Was lipid peroxidation compromised in Neanderthals?
March 13, 2013 § Leave a comment
It very well may be possible that compromised leukotriene signaling is one of the reasons Neanderthals are not among us today. In a recent paper in the Journal of Lipid Research, investigators compared the genome sequences of Homo neanderthalensis and Homo sapiens to see if the two hominid subspecies shared genes for the biosynthesis of leukotrienes and other inflammatory mediators. The investigators, led by Hartmut Kuhn at the University Medicine Berlin-Charité, found that the Neanderthal genome contained six genes encoding for six different lipid-peroxidizing isoenzymes called lipoxygenases (LOXs). Previous work has shown that we too have six LOX genes. However, the cDNA for two of the enzymes contained premature stop codons in the Neanderthal sequence, suggesting that expression of these enzymes was compromized.
Neanderthals are our closest evolutionary relatives. The youngest Neanderthal fossils have been dated to some 30,000 years ago, but there is evidence that Neanderthals may have survived in southwestern Europe until about 25,000 years ago.
A draft sequence of the Neanderthal genome was recently published. Global comparison of the genomic sequences of H. sapiens and H. neanderthalensis hinted that a number of genomic regions were different between the two subspecies of hominids. “Among them was the gene encoding the cysteinyl leukotriene receptor 2, which was mutated in the Neanderthal genome,” says Kuhn. “Although no direct functional studies have been carried out, the sequence data suggest that Neanderthals might have suffered from compromised leukotriene signaling.”
Leukotriene signaling, in which cysteinyl leukotriene receptor 2 is involved during processes of inflammation, requires the biosynthesis of leukotrienes. These molecules are made by LOXs. LOXs are lipid peroxidizing enzymes that have been implicated in cell differentiation and in the pathogenesis of inflammatory, hyperproliferative and neurodegenerative diseases. “Except from a large number of genomic LOX sequences that have been deposited in the publically available databases, virtually nothing is known is know about the evolution of this enzyme family,” says Kuhn.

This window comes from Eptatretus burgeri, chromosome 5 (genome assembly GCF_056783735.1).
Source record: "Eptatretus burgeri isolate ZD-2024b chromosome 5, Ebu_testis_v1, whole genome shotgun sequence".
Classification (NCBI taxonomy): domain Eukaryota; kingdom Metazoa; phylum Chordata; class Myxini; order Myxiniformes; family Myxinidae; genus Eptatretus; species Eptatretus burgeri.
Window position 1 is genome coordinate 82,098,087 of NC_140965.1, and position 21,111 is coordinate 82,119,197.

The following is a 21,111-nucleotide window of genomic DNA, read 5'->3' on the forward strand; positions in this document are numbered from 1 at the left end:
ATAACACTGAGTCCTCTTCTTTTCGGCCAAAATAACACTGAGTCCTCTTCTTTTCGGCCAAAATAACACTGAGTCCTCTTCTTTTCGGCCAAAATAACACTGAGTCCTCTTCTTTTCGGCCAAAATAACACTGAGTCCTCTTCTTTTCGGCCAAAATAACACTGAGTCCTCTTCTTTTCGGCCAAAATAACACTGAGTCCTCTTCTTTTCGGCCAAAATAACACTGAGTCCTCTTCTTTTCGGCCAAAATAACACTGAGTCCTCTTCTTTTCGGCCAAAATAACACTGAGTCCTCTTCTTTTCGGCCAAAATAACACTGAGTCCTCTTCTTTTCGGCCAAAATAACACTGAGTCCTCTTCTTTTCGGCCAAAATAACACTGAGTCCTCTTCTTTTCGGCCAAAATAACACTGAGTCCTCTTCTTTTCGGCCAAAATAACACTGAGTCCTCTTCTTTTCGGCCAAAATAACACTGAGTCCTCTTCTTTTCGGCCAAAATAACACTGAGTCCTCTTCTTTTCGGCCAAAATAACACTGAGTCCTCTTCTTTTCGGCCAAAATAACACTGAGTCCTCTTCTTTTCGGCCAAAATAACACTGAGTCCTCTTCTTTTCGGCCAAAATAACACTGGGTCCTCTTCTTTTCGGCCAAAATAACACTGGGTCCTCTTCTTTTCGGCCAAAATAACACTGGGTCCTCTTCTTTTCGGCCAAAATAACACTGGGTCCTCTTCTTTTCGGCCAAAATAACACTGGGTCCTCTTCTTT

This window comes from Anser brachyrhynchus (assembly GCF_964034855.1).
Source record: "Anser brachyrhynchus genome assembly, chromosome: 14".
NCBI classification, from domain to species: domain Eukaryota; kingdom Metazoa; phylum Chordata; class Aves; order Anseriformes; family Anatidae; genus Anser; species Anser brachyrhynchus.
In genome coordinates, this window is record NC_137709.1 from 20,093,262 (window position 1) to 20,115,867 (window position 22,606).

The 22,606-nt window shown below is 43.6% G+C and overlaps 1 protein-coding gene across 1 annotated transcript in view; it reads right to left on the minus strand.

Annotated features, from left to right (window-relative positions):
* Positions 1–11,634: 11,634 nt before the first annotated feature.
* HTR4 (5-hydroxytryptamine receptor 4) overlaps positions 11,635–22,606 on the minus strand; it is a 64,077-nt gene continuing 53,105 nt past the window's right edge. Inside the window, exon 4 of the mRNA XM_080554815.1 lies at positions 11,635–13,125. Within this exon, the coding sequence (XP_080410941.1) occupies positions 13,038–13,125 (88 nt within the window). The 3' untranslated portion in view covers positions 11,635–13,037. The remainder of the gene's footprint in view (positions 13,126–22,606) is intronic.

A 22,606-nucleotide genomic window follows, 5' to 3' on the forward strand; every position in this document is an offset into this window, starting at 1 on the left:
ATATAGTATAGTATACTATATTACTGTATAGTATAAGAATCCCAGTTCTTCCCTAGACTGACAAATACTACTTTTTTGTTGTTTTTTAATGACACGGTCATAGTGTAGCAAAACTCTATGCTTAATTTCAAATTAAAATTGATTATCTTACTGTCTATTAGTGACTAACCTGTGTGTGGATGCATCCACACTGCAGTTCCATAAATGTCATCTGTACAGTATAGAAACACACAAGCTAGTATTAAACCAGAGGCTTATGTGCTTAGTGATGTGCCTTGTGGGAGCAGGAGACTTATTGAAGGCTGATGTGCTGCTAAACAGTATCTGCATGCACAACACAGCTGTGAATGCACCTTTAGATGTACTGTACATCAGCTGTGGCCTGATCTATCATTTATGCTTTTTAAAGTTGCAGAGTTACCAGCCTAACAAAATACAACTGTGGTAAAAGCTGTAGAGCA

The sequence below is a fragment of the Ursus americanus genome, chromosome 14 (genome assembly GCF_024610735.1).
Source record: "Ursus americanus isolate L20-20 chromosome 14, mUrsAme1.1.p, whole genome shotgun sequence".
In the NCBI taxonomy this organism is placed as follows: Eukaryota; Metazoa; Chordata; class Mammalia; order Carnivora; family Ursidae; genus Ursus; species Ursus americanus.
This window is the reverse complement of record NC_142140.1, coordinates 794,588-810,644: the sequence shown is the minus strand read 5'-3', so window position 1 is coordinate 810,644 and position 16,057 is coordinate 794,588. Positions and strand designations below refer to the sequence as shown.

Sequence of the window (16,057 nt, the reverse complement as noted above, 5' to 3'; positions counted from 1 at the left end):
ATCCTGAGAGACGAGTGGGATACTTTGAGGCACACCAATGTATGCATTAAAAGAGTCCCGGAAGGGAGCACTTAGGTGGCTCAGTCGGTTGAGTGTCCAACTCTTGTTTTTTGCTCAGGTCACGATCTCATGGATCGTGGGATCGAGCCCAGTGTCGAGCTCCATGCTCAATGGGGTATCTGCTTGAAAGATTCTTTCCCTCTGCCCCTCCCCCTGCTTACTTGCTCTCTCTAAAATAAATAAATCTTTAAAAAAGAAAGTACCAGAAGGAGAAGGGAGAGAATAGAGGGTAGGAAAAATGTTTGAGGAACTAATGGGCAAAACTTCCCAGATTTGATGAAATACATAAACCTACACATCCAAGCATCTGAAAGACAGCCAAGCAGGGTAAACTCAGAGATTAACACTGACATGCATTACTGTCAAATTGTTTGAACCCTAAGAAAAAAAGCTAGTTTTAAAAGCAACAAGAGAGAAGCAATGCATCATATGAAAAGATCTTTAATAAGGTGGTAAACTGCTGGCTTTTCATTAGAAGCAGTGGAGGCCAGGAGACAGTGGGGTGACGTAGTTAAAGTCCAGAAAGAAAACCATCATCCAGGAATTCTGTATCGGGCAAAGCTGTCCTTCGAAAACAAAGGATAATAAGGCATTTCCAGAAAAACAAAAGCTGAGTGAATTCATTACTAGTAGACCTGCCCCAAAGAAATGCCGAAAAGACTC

Kuhn and colleagues carried out a series of bioinformatic experiments and protein biochemical assays to compare and contrast the LOX genes of Neanderthals and modern humans. They established that the genomes of H. sapiens and H. neanderthalensis contained six LOX genes – nALOX15, nALOX12, nALOX5, nALOX15B, nALOX12B and nALOXE3 – and one functionless pseudogene. “Since this pseudogene is functional in mice, it appears to have been corrupted later on in mammal evolution,” says Kuhn.
The sequences of the LOX genes confirmed that the two subspecies were related closely in evolutionary terms. But nALOX12 and nALOXE3 had two premature stop codons, hinting that the expression of these two LOX isoforms in Neanderthals might have been compromised. But Kuhn cautions that this conclusion should be interpreted carefully because there may be sequencing artifacts and problems with sample collection.
Nonetheless, Kuhn and colleauges are pressing ahead with doing more sequence comparisons. The complete genomic sequence of another ancient human ancestor, the Denisovan, recently was released. The Denisovan hominids share a number of anatomical similarities with Neanderthals. “We are about to apply the combined research strategy of our Neanderthal study to these sequences to find out of whether or not the take-home messages we concluded from the Neanderthal genome may also be applicable for Denisovan individuals,” says Kuhn. He says the hope is the sequence comparison will help to confirm or reject that there are premature stop codons in nALOX12 and nALOXE3.